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What is Satellite Navigation Systems?

  • Last Updated : 01 Jun, 2020

Global Positioning System or GPS is a system formed from a constellation of satellites orbiting around the earth. It sends the details of the accurate position, velocity, and time. GPS has diverse applications ranging from military and weather conditions to vehicle location farms and many other areas. The navigation and positioning system was first formed by the U.S. for their military, which was further extended for civil use. Although there are other navigation systems formed by other countries, four of them are global while two of them are regional.

1. GLONASS (Russia): Global Navigation Satellite System or GLONASS is a space-based global satellite navigation system (GNSS), which provides real-time position and velocity determination for civilian and military users. It is operated by the Russian Federation and is the second alternative navigational system in operation with global coverage and comparable precision. It was officially declared operational in 1993 with 12 satellites and in December 1995, the constellation was finally set with 24 operational satellites in orbit. At present, GLONASS has a total of 26 satellites which provides an accuracy of 2.8 to 7.38 meters. The satellites are located at an altitude of 19, 130 km with a 64.8 degrees inclination and a period of 11 hours 15 minutes.

2. Galileo (EU): Galileo is a European owned global navigation satellite system, which provides high-precision navigation and positioning services to civilians and commercial users. It is named after the Italian astronomer Galileo Galili and is interoperable with GPS and GLONASS. The system started its initial services on 15th December 2016 with 22 usable satellites in orbit. It will consist of 30 satellites in Medium Earth Orbit (MEO) once the Galileo constellation reaches its Full Operational Capability (FOC) by 2020. The complete 30-satellites Galileo system will have 24 operational satellites and 6 active spares, positions in three planes at an orbital height of 23, 222 km at an inclination of 56 degrees to the equator. Galileo is intended to provide an accuracy of 1metre for public usage and better positioning services than other positioning systems.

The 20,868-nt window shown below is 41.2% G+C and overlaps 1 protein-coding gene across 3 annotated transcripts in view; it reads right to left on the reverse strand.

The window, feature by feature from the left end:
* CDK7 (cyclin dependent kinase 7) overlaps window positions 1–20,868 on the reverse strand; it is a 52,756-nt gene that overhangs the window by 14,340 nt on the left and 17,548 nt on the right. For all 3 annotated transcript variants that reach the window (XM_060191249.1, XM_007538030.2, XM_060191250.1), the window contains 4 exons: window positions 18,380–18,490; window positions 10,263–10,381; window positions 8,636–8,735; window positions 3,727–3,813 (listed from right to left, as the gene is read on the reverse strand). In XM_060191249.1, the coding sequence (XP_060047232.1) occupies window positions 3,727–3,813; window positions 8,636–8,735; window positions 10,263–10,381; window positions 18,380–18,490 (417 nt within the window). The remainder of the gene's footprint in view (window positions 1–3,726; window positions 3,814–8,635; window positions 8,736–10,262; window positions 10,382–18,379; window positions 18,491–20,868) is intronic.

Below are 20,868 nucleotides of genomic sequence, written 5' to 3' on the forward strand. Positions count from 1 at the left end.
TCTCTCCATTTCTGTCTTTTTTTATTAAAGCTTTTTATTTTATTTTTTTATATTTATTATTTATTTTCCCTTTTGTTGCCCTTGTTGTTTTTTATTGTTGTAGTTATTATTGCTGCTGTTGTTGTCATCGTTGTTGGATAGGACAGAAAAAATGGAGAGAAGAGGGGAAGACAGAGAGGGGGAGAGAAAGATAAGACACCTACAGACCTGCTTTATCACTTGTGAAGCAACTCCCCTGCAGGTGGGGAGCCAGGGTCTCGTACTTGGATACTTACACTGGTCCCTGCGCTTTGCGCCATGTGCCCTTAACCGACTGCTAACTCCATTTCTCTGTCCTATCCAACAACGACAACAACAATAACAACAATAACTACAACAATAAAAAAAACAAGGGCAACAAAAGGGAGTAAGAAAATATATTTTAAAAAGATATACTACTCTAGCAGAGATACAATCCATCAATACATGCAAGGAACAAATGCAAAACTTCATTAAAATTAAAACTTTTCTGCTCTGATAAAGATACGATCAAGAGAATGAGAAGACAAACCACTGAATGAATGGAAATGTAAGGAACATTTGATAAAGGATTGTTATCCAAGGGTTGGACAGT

3. BeiDou (China): BeiDou is a Chinese satellite navigation system, which consists of two separate satellite constellations, BeiDou-1 and BeiDou-2. The first generation system is known as BeiDou-1, consists of a constellation of 4 satellites (three working satellites and one backup satellite). It became operational in 2000 and has offered limited coverage and navigation services for the users of China and its neighboring regions. It became decommissioned at the end of 2012. BeiDou-2 is a second-generation system, which will provide a constellation of 35 satellites in which 27 satellites will be located in Medium Earth orbits, 5 in geostationary orbits, and 3 in inclined GEO orbits. Currently, it has a total of 22 operational satellites which are located at an altitude of 21, 150 km.

4. QZSS (Japan): The Quasi-Zenith Satellite System is a regional satellite navigation system developed by the Japanese government in 2002. It has a three-regional satellite regional time transfer system and a satellite-based augmentation system. The primary purpose of this system is to provide highly accurate and effective positioning services in the Asia Oceanic region. The QZSS satellites will have 7 satellites in the future, out of which 4 operational satellites are already present in orbit. It is intended to provide a precision of 0.01 to 1 meter.

5. IRNSS – NAVIC (India): The Indian Regional Navigation Satellite System (IRNSS) is officially called NAVIC which is an acronym for Navigation with Indian Constellation. The regional Geo-positioning system has been designed in India by ISRO to provide accurate positioning in India and around the Indian mainland and a region extending 1500 km around it. The satellite system was first announced in 2007 but was fully functional by 2013.

A need for an indigenous satellite navigation system was felt earlier, but the Kargil experience, when the US denied providing GPS information to India, made the nation realize its importance. Currently, it is a constellation of 7 satellites, 3 in geostationary orbit, and 4 in geosynchronous orbit. In the future, the constellation size is expected to increase from 7 to 11.

According to the ISRO, the IRNSS was developed for terrestrial, aerial and marine navigation, disaster management, vehicle tracking and fleet management, and integration with mobile phones. It would provide the Standard Positioning Service (SPS) to all users having an accuracy of 1 m and Restricted Service (RS), which is an encrypted service for only authorized users with an accuracy of 0.1 m.

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